James Perry says two words best explain how his former go-to wide receiver at Brown University, Sean Morey, has floated between some of the winningest football franchises the last decade.
"Work ethic," said Perry, now an assistant coach and recruiting coordinator at his alma mater, who was driving around Milwaukee yesterday on a recruiting mission.
"It's corny, but it's true. First of all, he's got a ton of talent (he ran a 10.84 100 meters in high school). I saw that the first day I threw to him. But I've never been around a guy who works harder in all my years as a player and now a coach. Nobody."
Morey's "work ethic" has taken him a long way. This week the Marshfield, Mass., native is in Tampa with the Arizona Cardinals for Super Bowl XLIII. The Cardinals' special teams captain, who was initially drafted in the seventh round by the Patriots in 1999, will be leaving after the big game for Hawaii to play in the Pro Bowl.
Perry has some cachet here. He led Brown to the Ivy League championship in 1999, and holds virtually every school and Ivy League passing record, including passing yards in a season (3,255) and career (9,294), completions in a season (309) and career (789), touchdown passes in a game (6) and career (74), and total offense in a career (9,236).
But Perry says the star of stars was his college pal, who had some numbers to chew on himself.
Morey finished with an Ivy League record 251 receptions for 3,850 yards and 40 touchdowns, and was voted Ivy League player of the year in 1997. Morey, the first Brown player to have his number retired, still holds seven Ivy League records.
After starting out on the Patriots practice squad in 1999, he was cut in 2000 and caught on with the Philadelphia Eagles in 2001 and played there three years before leaving for the Pittsburgh Steelers in 2004, playing three more years, including the 2005 season which culiminated in a Super Bowl title.
It was in Pittsburgh where he caught the eye of three important people who now work for the Cardinals — head coach Ken Whisenhunt, assistant head coach Russ Grimm and special teams coach Kevin Spencer.
"Nothing he has done surprises me," said Perry, who was the only one of five athletic brother not to attend Andover High, instead graduating from Malden Catholic. "I remember when he was cut by the Patriots. He was also cut a few other times. It never fazed him. Other people get down, but he always said to me, 'I'll end up somewhere.' "
While Morey was a star receiver at Brown, he has cut his teeth on special teams. Again, no surprises in the Perry camp.
"When we were at Brown he wanted to play on special teams. He wanted to play on defense. He begged to play back deep (as a safety) if a team was trying the 'Hail Mary' play at the end of a game," recalled Perry, who teamed with Morey for two record-breaking seasons. "It's funny, he was returning punts for us but the coaches had to pull him because he never would call a fair catch and he'd get crushed. He was too valuable as a receiver."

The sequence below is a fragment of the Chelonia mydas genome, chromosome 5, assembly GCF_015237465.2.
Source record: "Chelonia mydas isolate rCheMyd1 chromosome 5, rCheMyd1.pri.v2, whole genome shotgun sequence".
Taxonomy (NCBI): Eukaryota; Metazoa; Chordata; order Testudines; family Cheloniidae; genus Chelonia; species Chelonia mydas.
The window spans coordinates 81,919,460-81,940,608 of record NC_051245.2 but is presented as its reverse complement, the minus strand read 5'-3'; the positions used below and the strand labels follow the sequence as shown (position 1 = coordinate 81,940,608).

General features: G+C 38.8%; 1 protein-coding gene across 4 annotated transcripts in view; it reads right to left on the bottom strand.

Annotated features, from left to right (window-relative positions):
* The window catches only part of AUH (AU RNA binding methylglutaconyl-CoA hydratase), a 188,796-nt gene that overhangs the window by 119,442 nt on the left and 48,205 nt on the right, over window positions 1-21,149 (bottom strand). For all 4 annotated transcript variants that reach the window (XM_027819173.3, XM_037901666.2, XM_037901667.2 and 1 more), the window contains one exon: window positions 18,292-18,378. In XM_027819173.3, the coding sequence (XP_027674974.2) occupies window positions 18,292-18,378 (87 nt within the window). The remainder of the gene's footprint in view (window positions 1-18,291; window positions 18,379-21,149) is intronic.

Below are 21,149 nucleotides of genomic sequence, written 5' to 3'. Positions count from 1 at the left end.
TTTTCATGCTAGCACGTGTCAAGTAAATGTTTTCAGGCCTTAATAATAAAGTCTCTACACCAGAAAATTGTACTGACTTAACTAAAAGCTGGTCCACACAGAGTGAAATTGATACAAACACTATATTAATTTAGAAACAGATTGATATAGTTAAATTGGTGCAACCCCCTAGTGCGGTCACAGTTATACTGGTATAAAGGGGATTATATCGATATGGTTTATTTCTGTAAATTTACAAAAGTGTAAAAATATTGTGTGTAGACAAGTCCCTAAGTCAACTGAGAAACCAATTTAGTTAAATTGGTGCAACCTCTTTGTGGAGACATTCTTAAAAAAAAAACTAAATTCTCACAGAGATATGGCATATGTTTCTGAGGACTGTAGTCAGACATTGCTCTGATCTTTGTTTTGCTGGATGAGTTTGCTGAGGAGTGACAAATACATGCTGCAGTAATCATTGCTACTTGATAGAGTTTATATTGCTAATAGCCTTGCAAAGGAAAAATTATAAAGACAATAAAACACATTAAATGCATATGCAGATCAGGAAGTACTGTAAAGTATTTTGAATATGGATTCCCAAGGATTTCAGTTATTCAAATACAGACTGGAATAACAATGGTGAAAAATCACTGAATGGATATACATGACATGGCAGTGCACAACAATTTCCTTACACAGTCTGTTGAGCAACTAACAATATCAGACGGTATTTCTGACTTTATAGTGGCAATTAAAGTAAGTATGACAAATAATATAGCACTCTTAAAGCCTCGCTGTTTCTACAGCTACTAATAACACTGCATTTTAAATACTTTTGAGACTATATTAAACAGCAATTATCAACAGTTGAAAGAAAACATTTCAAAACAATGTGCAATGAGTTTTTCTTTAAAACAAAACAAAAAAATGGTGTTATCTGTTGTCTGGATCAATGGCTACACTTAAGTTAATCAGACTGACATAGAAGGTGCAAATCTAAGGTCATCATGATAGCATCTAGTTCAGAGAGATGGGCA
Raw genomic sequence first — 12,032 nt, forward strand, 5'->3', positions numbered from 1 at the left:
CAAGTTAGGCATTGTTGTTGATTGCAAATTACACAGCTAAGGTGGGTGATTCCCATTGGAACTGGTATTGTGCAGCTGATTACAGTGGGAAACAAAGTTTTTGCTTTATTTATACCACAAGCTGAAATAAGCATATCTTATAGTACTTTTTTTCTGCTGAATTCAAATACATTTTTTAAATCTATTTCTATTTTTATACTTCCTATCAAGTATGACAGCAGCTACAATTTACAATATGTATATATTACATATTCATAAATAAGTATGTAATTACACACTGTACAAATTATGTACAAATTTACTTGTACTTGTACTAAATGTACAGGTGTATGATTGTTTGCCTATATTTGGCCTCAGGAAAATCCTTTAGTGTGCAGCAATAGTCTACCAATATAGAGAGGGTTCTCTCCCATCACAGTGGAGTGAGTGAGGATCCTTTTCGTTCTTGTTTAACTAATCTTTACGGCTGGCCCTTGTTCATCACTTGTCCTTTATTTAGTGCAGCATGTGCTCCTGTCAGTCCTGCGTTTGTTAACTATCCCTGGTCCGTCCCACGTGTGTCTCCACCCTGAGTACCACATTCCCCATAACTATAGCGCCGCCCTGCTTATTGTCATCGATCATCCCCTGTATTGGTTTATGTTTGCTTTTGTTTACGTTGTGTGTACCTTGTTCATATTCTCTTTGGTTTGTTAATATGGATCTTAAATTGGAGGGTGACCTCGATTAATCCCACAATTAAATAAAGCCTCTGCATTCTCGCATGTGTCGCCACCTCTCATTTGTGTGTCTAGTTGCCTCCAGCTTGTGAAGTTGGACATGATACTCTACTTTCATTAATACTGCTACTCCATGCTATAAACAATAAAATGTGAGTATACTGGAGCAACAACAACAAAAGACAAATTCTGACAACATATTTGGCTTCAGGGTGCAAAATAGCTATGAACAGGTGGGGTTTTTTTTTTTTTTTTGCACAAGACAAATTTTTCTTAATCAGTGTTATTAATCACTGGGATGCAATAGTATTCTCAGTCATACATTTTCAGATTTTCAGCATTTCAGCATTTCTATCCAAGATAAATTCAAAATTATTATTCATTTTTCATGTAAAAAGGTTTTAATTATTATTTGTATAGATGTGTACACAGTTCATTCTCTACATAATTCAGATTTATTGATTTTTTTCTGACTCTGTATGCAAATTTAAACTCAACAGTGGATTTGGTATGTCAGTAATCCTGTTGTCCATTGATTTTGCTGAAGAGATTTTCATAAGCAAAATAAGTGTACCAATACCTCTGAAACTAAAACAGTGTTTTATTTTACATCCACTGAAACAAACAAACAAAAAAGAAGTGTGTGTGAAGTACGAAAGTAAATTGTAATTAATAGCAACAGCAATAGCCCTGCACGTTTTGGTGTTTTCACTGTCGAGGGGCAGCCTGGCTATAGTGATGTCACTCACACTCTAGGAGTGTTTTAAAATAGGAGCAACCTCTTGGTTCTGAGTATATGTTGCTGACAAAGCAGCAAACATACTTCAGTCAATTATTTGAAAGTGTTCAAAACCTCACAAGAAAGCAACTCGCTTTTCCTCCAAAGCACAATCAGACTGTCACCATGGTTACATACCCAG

Perry remembered a time when his brother John, now the head football coach at Merrimack College, visited Brown when he was working as an assistant at the University of New Hampshire. He offered some advice to Morey, that playing pickup basketball in the offseason would help his athleticism as a receiver.
"So what does Sean do? He would call me every day at 4:30 p.m. in the spring semester to go over to daily game, which started at 5 p.m." said Perry. "We would get there late, because of me, and he would get ticked because we didn't get in the first game. He respected John and did exactly what he said. That's Sean."
Perry will be among a big contingent of Brown football coaches and players who will get together to root for the Cardinals.
Apparently a few players are Pittsburgh natives and bleed black and gold.
"They've already been told they will have to find their own party," said Perry. "We're all Cardinals fans on Sunday. We're all Sean Morey fans on Sunday."
E-mail Bill Burt at email@example.com.
Morey remembers Perry as a tough guy
Can you tells us anything about James Perry? Any good stories?
Morey: "[He laughs] I have too many. I probably shouldn't even say."
Could you give us one good one?
Morey: "It was my senior year. I remember he had a torn PCL, LCL - everything you could do to your knee, he did it. And then he injured his left knee as well. So senior year, right before we're going out to play Yale, reporters came in to interview James and he was on crutches. He took the crutches and put them behind the door. He walked towards the reporters as if nothing was wrong ... Just a tough, tough guy. He played for his team, played hard all the time."
Q: How about one more?
Morey: "My senior year he would wake me up all the time, bang on my door every Sunday and drag me to church. He was just a man of conviction and just a great person and a great friend."
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